Saturday, 26 April 2014

Wetherby (1985)




"Turns out I was a subplot. The real story was happening elsewhere"

Wetherby, David Hare's haunting yet not altogether balanced 1985 film, is an attempt to create intelligent and poetic theatrical drama in the context of the cinema.

On the surface, Wetherby is about a stranger (Tim McInnerny) who comes to the titular Yorkshire town and inveigles his way into a private dinner party before returning the next day to commit suicide in front of his hostess (Vanessa Redgrave)





Much of the film concerns itself not only in the subsequent police investigation and Redgrave and her small social circle (which includes Judi Dench, Ian Holm and Tom Wilkinson) coming to terms with what happened, with each witness statement offering up a news glimpse into what happened at the dinner party, Rashomon style.  




This plot point poses some intriguing and thought provoking questions; not only that of why did he choose to kill himself in such a way but also why does the death of a stranger, someone seemingly unknown, affect people so greatly? Hare's film, with an elliptical grace, explores the introspective here and suggests a loneliness and a sense of stagnation within Redgrave's principal character which will steadily reveal itself before the resolution. Like a game of 'Find The Lady' you'd do well to not completely focus on what it seems you are expected to focus on, one needs to looks beyond the shocking suicide of McInnerny and the subsequent red herring of the girl he harassed and stalked showing up, played by the wonderful Suzanna Hamilton.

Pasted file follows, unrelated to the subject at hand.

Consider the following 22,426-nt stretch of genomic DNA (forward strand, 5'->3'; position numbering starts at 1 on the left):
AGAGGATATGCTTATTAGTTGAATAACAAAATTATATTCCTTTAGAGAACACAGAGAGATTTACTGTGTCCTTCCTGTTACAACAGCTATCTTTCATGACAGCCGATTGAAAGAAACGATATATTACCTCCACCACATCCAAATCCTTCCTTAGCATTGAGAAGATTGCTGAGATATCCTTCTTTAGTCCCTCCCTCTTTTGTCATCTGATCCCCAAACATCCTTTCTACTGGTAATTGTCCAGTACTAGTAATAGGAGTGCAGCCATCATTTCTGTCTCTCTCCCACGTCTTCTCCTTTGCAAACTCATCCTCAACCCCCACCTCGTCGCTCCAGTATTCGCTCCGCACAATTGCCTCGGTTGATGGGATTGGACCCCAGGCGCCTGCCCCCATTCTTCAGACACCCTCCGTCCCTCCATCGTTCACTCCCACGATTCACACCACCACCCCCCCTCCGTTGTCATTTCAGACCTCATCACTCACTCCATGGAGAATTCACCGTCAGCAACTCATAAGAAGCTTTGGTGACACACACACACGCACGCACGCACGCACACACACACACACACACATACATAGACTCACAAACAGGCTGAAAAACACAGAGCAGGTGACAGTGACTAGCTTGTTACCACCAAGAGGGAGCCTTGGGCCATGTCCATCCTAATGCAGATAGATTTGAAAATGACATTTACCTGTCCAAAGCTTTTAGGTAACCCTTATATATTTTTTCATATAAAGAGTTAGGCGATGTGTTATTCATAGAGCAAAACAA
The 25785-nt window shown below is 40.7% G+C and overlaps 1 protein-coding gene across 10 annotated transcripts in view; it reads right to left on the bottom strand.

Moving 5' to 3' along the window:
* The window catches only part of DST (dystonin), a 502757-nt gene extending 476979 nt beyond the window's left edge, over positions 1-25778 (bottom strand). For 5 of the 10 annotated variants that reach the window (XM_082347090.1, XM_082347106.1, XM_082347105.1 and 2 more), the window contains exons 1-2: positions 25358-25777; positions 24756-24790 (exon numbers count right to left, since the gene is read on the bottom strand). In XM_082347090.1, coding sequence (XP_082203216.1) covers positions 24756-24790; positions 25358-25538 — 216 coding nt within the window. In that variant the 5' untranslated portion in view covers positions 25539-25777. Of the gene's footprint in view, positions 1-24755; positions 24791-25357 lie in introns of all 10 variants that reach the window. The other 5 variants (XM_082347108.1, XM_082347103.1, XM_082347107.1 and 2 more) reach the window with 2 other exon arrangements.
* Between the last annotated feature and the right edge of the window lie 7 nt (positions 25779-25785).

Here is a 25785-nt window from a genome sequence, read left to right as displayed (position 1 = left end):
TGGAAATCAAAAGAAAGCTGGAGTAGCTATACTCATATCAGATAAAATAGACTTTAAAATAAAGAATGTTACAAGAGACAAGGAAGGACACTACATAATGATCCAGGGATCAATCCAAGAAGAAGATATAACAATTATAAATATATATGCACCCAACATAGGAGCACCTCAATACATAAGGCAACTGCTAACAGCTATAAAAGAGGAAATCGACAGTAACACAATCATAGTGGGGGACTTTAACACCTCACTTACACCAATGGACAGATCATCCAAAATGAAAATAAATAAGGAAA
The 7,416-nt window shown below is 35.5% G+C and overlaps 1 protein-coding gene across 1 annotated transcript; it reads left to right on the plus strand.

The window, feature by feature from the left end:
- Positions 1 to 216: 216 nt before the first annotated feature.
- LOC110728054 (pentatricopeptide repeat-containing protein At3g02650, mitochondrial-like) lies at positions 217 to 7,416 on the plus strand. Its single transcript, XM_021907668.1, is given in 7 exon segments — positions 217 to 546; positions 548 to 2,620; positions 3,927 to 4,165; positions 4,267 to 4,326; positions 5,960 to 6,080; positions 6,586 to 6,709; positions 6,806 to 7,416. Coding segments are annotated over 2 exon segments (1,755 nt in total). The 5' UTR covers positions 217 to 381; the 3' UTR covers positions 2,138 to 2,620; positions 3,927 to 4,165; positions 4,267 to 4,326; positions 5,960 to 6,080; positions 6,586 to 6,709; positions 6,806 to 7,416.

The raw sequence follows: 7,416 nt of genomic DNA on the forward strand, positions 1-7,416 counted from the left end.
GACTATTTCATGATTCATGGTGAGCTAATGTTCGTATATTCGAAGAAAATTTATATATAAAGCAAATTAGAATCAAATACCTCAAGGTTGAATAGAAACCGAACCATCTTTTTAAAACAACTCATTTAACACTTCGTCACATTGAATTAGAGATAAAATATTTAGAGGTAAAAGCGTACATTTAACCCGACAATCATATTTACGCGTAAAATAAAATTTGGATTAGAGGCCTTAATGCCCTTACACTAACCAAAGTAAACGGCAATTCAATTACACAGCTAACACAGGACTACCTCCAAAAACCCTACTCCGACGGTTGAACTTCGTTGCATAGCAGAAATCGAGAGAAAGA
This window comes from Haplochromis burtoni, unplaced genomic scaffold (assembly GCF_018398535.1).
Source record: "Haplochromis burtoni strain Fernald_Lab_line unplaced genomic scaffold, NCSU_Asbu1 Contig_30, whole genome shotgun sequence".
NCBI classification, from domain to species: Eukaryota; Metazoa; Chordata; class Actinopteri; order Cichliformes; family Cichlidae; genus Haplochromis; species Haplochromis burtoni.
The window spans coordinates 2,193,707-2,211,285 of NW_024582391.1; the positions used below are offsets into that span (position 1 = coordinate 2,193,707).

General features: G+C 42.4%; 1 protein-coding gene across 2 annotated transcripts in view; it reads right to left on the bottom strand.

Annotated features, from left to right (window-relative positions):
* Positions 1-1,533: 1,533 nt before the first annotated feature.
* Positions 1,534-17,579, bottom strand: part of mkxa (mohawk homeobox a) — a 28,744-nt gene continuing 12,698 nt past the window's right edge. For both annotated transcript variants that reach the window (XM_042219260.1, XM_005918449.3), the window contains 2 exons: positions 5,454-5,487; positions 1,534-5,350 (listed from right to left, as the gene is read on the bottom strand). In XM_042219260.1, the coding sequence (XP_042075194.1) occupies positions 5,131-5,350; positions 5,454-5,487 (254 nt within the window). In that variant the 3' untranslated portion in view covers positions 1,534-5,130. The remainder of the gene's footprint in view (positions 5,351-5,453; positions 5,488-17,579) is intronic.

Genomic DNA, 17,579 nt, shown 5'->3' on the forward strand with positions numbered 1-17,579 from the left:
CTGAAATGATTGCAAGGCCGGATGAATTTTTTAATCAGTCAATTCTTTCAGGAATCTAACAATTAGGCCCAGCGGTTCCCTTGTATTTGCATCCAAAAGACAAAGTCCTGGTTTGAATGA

Indeed there's far more than initially meets the eye here as exemplified in the Redgrave character's flashbacks to her youth (where she is played by Natasha Richardson, Redgrave's daughter) and her love affair with a pilot heading out to Malaya. 



There's also the latent political content to consider, namely Hare's attempt to examine and explore the culture of the impersonal, which he saw as a key aspect of Thatcher's Britain, a tone he tried to invoke within the film.



Overall Wetherby may be a little uneven, it may beguile and frustrate audiences in equal measure but it has to be applauded for offering something so deep and intelligent away from the theatre and into the cinema.



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